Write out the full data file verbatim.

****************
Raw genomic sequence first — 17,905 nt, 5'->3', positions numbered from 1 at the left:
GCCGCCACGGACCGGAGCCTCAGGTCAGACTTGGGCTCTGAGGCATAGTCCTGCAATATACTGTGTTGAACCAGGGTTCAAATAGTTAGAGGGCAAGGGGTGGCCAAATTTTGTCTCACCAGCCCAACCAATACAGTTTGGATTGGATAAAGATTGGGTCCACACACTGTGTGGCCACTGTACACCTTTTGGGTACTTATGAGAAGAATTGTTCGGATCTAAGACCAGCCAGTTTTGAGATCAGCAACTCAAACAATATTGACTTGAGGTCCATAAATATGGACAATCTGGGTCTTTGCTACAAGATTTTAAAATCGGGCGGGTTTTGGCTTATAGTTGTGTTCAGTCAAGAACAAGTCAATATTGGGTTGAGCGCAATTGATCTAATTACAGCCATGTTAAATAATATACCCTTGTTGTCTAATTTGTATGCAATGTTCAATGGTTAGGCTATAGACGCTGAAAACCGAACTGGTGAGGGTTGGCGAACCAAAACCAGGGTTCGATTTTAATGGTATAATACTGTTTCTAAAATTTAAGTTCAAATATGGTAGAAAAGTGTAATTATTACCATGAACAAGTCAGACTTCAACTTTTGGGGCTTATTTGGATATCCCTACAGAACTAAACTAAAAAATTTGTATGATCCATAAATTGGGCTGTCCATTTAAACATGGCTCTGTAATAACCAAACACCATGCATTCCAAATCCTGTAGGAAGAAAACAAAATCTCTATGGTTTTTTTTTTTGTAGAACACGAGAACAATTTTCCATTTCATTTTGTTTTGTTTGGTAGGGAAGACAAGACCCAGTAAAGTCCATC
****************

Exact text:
Raw genomic sequence first — 17,905 nt, 5'->3', positions numbered from 1 at the left:
GCCGCCACGGACCGGAGCCTCAGGTCAGACTTGGGCTCTGAGGCATAGTCCTGCAATATACTGTGTTGAACCAGGGTTCAAATAGTTAGAGGGCAAGGGGTGGCCAAATTTTGTCTCACCAGCCCAACCAATACAGTTTGGATTGGATAAAGATTGGGTCCACACACTGTGTGGCCACTGTACACCTTTTGGGTACTTATGAGAAGAATTGTTCGGATCTAAGACCAGCCAGTTTTGAGATCAGCAACTCAAACAATATTGACTTGAGGTCCATAAATATGGACAATCTGGGTCTTTGCTACAAGATTTTAAAATCGGGCGGGTTTTGGCTTATAGTTGTGTTCAGTCAAGAACAAGTCAATATTGGGTTGAGCGCAATTGATCTAATTACAGCCATGTTAAATAATATACCCTTGTTGTCTAATTTGTATGCAATGTTCAATGGTTAGGCTATAGACGCTGAAAACCGAACTGGTGAGGGTTGGCGAACCAAAACCAGGGTTCGATTTTAATGGTATAATACTGTTTCTAAAATTTAAGTTCAAATATGGTAGAAAAGTGTAATTATTACCATGAACAAGTCAGACTTCAACTTTTGGGGCTTATTTGGATATCCCTACAGAACTAAACTAAAAAATTTGTATGATCCATAAATTGGGCTGTCCATTTAAACATGGCTCTGTAATAACCAAACACCATGCATTCCAAATCCTGTAGGAAGAAAACAAAATCTCTATGGTTTTTTTTTTTGTAGAACACGAGAACAATTTTCCATTTCATTTTGTTTTGTTTGGTAGGGAAGACAAGACCCAGTAAAGTCCATC